From the perspective of the Kachin, drugs are just one more way the authorities are trying to wipe out their culture. It’s widely believed, for example, that the price of heroin is kept artificially low, and that the drug is sold at lower prices to Kachin youth than to other kids. There have been several high-profile cases of police officers turning a blind eye to the trade and even selling drugs themselves.
“I was outside one of the KBC churches just the other day,” the reverend says, shading his eyes from the morning sun. “I was offered heroin out in the open, just like that. The dealers have no fear of being arrested.”
As far as he’s concerned, the state’s methadone-based approach to rehab is only further proof of a conspiracy: “Imagine, sending addicts home with more drugs. They don’t want to cure those boys. They just trade one addiction for another.”
22-year-old Aung Naing (not his real name) shoots up every day. Paying less than £1 for a hit, he can afford to maintain his habit by doing odd jobs and scrounging pocket money from his parents. (Photo by Tyler Stiem)
The government of Myanmar denies all of this, of course, pointing out that the drug problem has to do with Kachin State’s proximity to the Golden Triangle, and that a few bad police do not a conspiracy make. The Kachin have nevertheless taken the matter into their own hands, establishing church-based education programmes – you can’t attend a KBC service without hearing anti-drug messages – and building their own rehab clinics.
Reverend Lahpai Ja Naw co-founded Light of the World Mission four years ago. Tucked away on a country road a few miles beyond the bustle and temptation of Myitkyina, the rehabilitation centre is a work in progress. Scaffolding covers the buildings and the smell of fresh-sawed lumber fills the air. Demand has been so high that Light of the World is expanding to offer more beds and more programmes for Kachin in need.
“It’s not enough, but it is something,” the reverend says.
Prayer, cleanliness and encouragement – in the form of counselling and peer support – are the cornerstones of the programme. The strongest drug the patients receive during their stay is paracetamol. In some ways it resembles a 12-step programme like AA or Narcotics Anonymous. Whether it’s more effective in the long term than the state-run programmes is unclear, but, flush with donations, Light of the World is definitely farther-reaching. After treatment patients are transitioned out of the programme with job training, long-term peer support and other forms of assistance. The centre itself employs former patients.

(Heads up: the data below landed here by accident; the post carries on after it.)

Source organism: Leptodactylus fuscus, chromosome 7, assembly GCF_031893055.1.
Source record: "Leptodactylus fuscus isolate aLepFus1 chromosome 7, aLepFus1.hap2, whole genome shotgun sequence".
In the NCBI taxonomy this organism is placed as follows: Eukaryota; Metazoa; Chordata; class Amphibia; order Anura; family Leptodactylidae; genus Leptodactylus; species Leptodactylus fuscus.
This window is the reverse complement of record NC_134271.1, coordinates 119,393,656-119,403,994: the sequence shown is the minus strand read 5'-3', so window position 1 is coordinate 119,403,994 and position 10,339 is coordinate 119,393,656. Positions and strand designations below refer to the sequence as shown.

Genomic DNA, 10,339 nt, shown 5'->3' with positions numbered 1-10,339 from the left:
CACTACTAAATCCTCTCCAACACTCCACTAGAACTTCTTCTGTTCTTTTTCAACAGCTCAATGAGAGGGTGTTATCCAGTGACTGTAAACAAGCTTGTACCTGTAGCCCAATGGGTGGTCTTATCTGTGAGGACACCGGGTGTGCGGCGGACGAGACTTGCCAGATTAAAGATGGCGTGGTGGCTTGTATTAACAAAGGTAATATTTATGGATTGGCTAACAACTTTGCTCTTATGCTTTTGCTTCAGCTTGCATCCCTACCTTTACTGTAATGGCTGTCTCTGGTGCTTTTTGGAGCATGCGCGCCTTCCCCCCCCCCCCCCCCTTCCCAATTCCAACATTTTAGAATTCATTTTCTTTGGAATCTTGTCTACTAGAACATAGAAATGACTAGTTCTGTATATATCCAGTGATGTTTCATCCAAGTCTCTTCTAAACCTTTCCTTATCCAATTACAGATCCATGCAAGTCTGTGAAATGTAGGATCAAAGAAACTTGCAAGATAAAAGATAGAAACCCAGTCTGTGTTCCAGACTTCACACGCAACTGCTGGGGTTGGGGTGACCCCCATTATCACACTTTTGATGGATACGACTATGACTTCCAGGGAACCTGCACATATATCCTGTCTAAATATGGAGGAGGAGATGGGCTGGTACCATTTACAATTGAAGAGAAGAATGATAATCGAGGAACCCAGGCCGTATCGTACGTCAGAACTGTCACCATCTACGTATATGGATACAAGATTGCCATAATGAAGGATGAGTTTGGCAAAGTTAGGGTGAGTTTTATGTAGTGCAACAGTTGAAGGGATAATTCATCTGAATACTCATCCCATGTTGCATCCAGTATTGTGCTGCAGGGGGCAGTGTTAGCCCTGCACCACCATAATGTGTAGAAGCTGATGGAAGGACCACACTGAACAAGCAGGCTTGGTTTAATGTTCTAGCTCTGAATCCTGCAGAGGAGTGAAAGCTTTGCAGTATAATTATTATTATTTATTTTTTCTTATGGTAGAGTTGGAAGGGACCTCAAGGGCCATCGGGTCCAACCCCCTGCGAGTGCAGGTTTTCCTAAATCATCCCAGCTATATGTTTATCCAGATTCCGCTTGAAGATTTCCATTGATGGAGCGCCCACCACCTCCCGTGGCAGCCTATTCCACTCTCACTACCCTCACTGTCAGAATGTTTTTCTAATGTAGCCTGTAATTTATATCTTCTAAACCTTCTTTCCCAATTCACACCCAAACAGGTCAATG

Today, 30 of them are gathered in a makeshift outdoor chapel next to the new treatment centre. It’s the first day of a training programme that turns ex-addicts into drug counsellors, and they’re listening to an inspirational sermon.
“As Christians, your life is for others, not for yourself,” a guest pastor intones. “You have overcome the self-centredness of drug addiction. Out in the world, people don’t trust you, but by the light of your faith and hard work you can regain their trust. We believe in you.”
A patient reading the Bible. Kachin State, where the epidemic is concentrated, has a large population of Christians. Most of them are Kachin, an ethnic minority that has long been at odds with the government. (Photo by Tyler Stiem)
The counsellors-in-training rise and sing God’s praises. Afterwards I meet Labang Dau Ze, a 24-year-old former poppy farmer who's been clean for a year-and-a-half. He started using opium and heroin to deal with the physical toll of 14-hour days in the fields.
“For a long time all I did was work and do drugs. I fought with my family too much. I thank God for giving me the strength to beat this addiction. He has given me a unique outlook on the problem,” he says.
Lean and wary, Labang Dau Ze reminds me of greyhound. He worked for a Chinese businessman whom he claims operated with support from Myanmar's government. When I ask him if he ever saw government officials or soldiers visit the opium farm, he says he didn’t. “But everyone knows.”
The reality of the trade is complicated. Reports from Al Jazeera, the New York Times and others suggest that everyone from government-sponsored militias to the rebel groups to high-profile businesspeople and politicians are involved to some degree. The local market is only a tiny fraction of the business.
Whether this amounts to opportunism or an actual conspiracy is another question. Labang Dau Ze thinks the latter, but I’m not so sure. Either way, his suspicion, shared by so many, speaks to the lack of trust Myanmar’s leaders will have to overcome if they want to unite the country.
Charts breaking down Myanmar’s addiction epidemic cover the walls of the treatment hospital in Myitkyina. (Photo by Tyler Stiem)
Back in Myitkyina, I make a point of asking a few users whether they think certain minorities are being groomed for addiction. Some are forthcoming: no. Others say yes, the government has it out for the Kachin, or the Shan, or the Chin. Their answers tend to depend on which group they belong to. But no one confirms the rumour that there are different prices for different groups. Drugs are cheaper for everyone here because they’re being sold closer to the source.
I meet one wisp of a kid whose plan to kick heroin is based entirely on this simple economic principle. His version of rehab involves moving to Yangon, 1,200 km to the south, where drugs are ten times more expensive. “I won’t be able to afford them, so I won’t do them,” he says.
When I put the conspiracy theory to Kan Char, he scoffs. “What the Kachin are forgetting,” he says, “is that the government oppresses everybody. If there’s a conspiracy, it’s against all the people of Myanmar. We have democracy now, but that doesn’t change anything. The government wants to stay in control no matter what.”
Tyler Stiem's work in Myanmar is supported in part by the Canada Council for the Arts.